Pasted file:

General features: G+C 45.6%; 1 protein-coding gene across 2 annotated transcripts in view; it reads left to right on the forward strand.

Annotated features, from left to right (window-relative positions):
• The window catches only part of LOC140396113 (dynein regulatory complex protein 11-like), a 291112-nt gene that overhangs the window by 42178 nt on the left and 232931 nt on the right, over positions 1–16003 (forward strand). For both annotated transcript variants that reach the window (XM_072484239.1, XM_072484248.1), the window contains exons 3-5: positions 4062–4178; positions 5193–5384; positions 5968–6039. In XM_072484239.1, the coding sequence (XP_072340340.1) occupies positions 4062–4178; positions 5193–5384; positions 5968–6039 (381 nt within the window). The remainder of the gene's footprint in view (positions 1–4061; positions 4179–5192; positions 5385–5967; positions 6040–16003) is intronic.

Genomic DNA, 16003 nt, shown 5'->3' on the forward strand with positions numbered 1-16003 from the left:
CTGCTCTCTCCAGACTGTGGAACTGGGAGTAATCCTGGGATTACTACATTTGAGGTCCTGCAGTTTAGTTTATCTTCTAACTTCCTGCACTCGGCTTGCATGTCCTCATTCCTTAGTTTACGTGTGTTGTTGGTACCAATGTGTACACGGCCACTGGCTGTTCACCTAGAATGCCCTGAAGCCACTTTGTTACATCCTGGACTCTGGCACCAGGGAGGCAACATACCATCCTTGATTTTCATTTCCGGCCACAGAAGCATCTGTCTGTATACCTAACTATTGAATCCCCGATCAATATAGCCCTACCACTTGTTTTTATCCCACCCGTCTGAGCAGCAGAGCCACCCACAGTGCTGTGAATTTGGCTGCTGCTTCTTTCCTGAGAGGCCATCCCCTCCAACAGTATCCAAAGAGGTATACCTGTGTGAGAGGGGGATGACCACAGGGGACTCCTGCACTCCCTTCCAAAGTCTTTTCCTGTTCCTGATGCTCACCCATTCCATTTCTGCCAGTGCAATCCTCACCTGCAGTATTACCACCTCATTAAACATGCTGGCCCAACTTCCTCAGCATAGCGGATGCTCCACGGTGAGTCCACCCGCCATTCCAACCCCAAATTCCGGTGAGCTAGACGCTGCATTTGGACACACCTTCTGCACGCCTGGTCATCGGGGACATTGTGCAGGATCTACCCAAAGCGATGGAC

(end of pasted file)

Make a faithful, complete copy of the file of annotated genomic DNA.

General features: G+C 45.6%; 1 protein-coding gene across 2 annotated transcripts in view; it reads left to right on the forward strand.

Annotated features, from left to right (window-relative positions):
• The window catches only part of LOC140396113 (dynein regulatory complex protein 11-like), a 291112-nt gene that overhangs the window by 42178 nt on the left and 232931 nt on the right, over positions 1–16003 (forward strand). For both annotated transcript variants that reach the window (XM_072484239.1, XM_072484248.1), the window contains exons 3-5: positions 4062–4178; positions 5193–5384; positions 5968–6039. In XM_072484239.1, the coding sequence (XP_072340340.1) occupies positions 4062–4178; positions 5193–5384; positions 5968–6039 (381 nt within the window). The remainder of the gene's footprint in view (positions 1–4061; positions 4179–5192; positions 5385–5967; positions 6040–16003) is intronic.

Genomic DNA, 16003 nt, shown 5'->3' on the forward strand with positions numbered 1-16003 from the left:
CTGCTCTCTCCAGACTGTGGAACTGGGAGTAATCCTGGGATTACTACATTTGAGGTCCTGCAGTTTAGTTTATCTTCTAACTTCCTGCACTCGGCTTGCATGTCCTCATTCCTTAGTTTACGTGTGTTGTTGGTACCAATGTGTACACGGCCACTGGCTGTTCACCTAGAATGCCCTGAAGCCACTTTGTTACATCCTGGACTCTGGCACCAGGGAGGCAACATACCATCCTTGATTTTCATTTCCGGCCACAGAAGCATCTGTCTGTATACCTAACTATTGAATCCCCGATCAATATAGCCCTACCACTTGTTTTTATCCCACCCGTCTGAGCAGCAGAGCCACCCACAGTGCTGTGAATTTGGCTGCTGCTTCTTTCCTGAGAGGCCATCCCCTCCAACAGTATCCAAAGAGGTATACCTGTGTGAGAGGGGGATGACCACAGGGGACTCCTGCACTCCCTTCCAAAGTCTTTTCCTGTTCCTGATGCTCACCCATTCCATTTCTGCCAGTGCAATCCTCACCTGCAGTATTACCACCTCATTAAACATGCTGGCCCAACTTCCTCAGCATAGCGGATGCTCCACGGTGAGTCCACCCGCCATTCCAACCCCAAATTCCGGTGAGCTAGACGCTGCATTTGGACACACCTTCTGCACGCCTGGTCATCGGGGACATTGTGCAGGATCTACCCAAAGCGATGGAC